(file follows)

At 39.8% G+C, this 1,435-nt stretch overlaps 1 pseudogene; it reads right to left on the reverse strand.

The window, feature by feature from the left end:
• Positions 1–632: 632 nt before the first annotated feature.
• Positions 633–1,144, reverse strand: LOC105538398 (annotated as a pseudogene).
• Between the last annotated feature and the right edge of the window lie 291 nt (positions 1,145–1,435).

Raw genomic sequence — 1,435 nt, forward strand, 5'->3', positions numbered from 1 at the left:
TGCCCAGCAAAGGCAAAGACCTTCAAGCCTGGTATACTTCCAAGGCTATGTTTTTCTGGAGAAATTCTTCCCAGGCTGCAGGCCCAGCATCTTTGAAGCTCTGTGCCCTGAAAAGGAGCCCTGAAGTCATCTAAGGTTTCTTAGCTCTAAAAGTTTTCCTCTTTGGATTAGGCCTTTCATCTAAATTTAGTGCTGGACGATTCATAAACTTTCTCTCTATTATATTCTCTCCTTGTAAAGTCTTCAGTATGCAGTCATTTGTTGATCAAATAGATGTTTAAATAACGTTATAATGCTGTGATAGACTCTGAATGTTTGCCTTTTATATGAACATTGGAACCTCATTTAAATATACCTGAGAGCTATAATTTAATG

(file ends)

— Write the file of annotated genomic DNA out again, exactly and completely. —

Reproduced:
At 39.8% G+C, this 1,435-nt stretch overlaps 1 pseudogene; it reads right to left on the reverse strand.

The window, feature by feature from the left end:
• Positions 1–632: 632 nt before the first annotated feature.
• Positions 633–1,144, reverse strand: LOC105538398 (annotated as a pseudogene).
• Between the last annotated feature and the right edge of the window lie 291 nt (positions 1,145–1,435).

Raw genomic sequence — 1,435 nt, forward strand, 5'->3', positions numbered from 1 at the left:
TGCCCAGCAAAGGCAAAGACCTTCAAGCCTGGTATACTTCCAAGGCTATGTTTTTCTGGAGAAATTCTTCCCAGGCTGCAGGCCCAGCATCTTTGAAGCTCTGTGCCCTGAAAAGGAGCCCTGAAGTCATCTAAGGTTTCTTAGCTCTAAAAGTTTTCCTCTTTGGATTAGGCCTTTCATCTAAATTTAGTGCTGGACGATTCATAAACTTTCTCTCTATTATATTCTCTCCTTGTAAAGTCTTCAGTATGCAGTCATTTGTTGATCAAATAGATGTTTAAATAACGTTATAATGCTGTGATAGACTCTGAATGTTTGCCTTTTATATGAACATTGGAACCTCATTTAAATATACCTGAGAGCTATAATTTAATG